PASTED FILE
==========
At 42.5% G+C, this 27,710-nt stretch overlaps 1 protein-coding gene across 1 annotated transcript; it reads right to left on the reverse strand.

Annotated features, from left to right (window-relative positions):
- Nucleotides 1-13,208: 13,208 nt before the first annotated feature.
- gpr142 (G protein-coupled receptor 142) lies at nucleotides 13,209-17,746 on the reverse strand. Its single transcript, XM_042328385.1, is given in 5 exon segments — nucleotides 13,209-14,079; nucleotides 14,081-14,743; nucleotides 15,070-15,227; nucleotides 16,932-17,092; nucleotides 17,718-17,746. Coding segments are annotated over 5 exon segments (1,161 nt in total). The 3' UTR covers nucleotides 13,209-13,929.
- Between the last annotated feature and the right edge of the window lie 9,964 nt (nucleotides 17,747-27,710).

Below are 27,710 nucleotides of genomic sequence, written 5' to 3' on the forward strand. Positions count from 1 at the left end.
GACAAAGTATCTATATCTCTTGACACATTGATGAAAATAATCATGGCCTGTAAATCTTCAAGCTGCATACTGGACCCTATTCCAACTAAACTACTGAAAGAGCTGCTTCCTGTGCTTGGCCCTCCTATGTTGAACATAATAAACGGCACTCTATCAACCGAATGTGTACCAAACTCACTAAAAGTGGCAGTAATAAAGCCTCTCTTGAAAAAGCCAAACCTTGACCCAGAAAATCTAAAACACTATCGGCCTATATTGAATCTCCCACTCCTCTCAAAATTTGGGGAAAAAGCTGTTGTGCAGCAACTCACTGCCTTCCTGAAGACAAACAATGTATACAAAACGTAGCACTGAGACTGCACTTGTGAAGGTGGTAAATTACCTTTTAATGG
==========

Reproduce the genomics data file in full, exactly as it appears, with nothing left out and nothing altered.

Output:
At 42.5% G+C, this 27,710-nt stretch overlaps 1 protein-coding gene across 1 annotated transcript; it reads right to left on the reverse strand.

Annotated features, from left to right (window-relative positions):
- Nucleotides 1-13,208: 13,208 nt before the first annotated feature.
- gpr142 (G protein-coupled receptor 142) lies at nucleotides 13,209-17,746 on the reverse strand. Its single transcript, XM_042328385.1, is given in 5 exon segments — nucleotides 13,209-14,079; nucleotides 14,081-14,743; nucleotides 15,070-15,227; nucleotides 16,932-17,092; nucleotides 17,718-17,746. Coding segments are annotated over 5 exon segments (1,161 nt in total). The 3' UTR covers nucleotides 13,209-13,929.
- Between the last annotated feature and the right edge of the window lie 9,964 nt (nucleotides 17,747-27,710).

Below are 27,710 nucleotides of genomic sequence, written 5' to 3' on the forward strand. Positions count from 1 at the left end.
GACAAAGTATCTATATCTCTTGACACATTGATGAAAATAATCATGGCCTGTAAATCTTCAAGCTGCATACTGGACCCTATTCCAACTAAACTACTGAAAGAGCTGCTTCCTGTGCTTGGCCCTCCTATGTTGAACATAATAAACGGCACTCTATCAACCGAATGTGTACCAAACTCACTAAAAGTGGCAGTAATAAAGCCTCTCTTGAAAAAGCCAAACCTTGACCCAGAAAATCTAAAACACTATCGGCCTATATTGAATCTCCCACTCCTCTCAAAATTTGGGGAAAAAGCTGTTGTGCAGCAACTCACTGCCTTCCTGAAGACAAACAATGTATACAAAACGTAGCACTGAGACTGCACTTGTGAAGGTGGTAAATTACCTTTTAATGG